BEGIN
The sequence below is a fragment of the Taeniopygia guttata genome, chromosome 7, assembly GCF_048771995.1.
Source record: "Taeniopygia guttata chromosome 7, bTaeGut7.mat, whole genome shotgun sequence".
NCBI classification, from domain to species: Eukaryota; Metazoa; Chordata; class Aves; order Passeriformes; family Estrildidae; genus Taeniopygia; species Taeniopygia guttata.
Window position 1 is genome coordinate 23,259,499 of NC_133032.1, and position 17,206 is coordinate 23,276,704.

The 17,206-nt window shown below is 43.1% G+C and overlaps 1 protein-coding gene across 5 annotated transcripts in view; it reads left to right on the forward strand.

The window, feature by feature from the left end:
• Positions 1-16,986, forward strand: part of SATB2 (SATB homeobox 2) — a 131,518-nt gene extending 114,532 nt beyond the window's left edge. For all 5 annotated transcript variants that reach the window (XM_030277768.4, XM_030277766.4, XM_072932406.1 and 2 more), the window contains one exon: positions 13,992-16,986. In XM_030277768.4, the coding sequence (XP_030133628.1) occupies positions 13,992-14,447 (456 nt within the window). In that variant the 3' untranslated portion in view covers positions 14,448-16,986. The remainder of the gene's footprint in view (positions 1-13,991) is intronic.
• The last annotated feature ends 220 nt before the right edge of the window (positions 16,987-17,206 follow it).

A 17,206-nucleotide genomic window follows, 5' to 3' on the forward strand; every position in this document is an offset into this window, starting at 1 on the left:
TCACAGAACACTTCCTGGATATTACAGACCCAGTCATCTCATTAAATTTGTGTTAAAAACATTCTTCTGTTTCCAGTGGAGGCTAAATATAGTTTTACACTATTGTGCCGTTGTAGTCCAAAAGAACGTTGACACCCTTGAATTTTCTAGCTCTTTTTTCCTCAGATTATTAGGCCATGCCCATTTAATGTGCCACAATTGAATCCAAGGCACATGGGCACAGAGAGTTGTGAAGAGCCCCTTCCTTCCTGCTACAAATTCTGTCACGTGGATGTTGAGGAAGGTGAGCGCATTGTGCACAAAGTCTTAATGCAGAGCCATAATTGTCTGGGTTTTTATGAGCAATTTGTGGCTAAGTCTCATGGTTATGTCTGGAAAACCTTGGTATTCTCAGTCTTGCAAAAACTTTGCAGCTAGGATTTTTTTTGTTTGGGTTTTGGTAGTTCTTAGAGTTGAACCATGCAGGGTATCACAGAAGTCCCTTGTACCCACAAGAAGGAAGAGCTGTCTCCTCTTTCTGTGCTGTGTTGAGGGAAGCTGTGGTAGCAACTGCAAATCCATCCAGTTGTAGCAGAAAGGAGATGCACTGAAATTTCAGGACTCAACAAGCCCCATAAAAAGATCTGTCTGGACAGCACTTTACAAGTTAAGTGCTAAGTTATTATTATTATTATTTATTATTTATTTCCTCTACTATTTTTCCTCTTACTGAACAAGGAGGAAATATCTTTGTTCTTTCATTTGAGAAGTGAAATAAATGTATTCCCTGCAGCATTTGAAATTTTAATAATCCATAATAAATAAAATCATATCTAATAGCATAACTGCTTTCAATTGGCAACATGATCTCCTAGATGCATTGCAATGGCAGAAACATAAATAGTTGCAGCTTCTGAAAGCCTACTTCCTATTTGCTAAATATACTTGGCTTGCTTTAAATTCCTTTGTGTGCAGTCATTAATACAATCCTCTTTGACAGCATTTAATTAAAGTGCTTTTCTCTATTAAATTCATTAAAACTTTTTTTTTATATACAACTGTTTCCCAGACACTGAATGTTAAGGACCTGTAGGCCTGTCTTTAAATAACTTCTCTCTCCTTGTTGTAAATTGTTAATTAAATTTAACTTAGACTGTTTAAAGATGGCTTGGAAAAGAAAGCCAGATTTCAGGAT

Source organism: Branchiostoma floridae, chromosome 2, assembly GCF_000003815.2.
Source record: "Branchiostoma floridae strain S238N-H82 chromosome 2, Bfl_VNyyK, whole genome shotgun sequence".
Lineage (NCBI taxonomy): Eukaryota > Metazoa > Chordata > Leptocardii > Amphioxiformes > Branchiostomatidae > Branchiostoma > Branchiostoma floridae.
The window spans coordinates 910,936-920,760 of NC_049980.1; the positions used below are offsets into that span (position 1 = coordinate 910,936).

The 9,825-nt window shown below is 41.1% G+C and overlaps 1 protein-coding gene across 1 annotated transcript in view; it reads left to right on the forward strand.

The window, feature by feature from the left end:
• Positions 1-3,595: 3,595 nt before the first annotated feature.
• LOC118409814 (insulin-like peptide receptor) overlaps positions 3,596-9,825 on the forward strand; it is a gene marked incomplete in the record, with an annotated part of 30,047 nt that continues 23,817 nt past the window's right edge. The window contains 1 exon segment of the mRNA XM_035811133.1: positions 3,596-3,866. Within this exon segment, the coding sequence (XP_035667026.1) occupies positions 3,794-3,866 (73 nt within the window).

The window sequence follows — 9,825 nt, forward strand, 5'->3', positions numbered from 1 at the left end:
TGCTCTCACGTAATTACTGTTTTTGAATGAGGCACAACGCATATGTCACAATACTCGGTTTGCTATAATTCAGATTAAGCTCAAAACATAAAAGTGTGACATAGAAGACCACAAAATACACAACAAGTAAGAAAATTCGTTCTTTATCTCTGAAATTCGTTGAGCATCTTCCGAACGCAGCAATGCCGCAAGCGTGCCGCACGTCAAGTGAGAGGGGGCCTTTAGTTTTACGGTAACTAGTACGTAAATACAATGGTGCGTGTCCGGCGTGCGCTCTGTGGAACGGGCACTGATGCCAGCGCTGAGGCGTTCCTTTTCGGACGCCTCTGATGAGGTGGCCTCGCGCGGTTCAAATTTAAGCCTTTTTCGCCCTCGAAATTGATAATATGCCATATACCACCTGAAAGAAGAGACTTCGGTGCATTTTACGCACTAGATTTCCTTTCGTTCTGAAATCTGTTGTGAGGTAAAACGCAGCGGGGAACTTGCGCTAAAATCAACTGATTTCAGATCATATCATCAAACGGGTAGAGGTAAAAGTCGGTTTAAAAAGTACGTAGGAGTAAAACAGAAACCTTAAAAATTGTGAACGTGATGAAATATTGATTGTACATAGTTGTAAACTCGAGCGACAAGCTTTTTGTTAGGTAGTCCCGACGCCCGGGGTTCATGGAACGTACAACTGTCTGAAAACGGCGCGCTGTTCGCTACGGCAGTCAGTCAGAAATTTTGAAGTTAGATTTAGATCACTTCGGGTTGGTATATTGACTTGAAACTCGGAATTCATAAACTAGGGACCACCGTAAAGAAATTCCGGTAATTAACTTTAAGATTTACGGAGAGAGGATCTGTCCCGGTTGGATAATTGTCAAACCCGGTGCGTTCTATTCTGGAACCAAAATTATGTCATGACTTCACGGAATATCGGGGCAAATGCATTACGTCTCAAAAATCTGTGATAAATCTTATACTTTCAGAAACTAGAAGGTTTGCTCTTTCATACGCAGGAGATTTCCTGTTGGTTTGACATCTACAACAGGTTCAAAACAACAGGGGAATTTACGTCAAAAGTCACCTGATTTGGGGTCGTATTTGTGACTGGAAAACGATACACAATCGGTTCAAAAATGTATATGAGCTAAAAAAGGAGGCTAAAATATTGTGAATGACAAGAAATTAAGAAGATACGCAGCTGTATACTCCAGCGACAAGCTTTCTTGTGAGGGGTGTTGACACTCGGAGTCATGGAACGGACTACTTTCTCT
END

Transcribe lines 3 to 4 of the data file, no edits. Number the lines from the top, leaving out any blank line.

NCBI classification, from domain to species: Eukaryota; Metazoa; Chordata; class Aves; order Passeriformes; family Estrildidae; genus Taeniopygia; species Taeniopygia guttata.
Window position 1 is genome coordinate 23,259,499 of NC_133032.1, and position 17,206 is coordinate 23,276,704.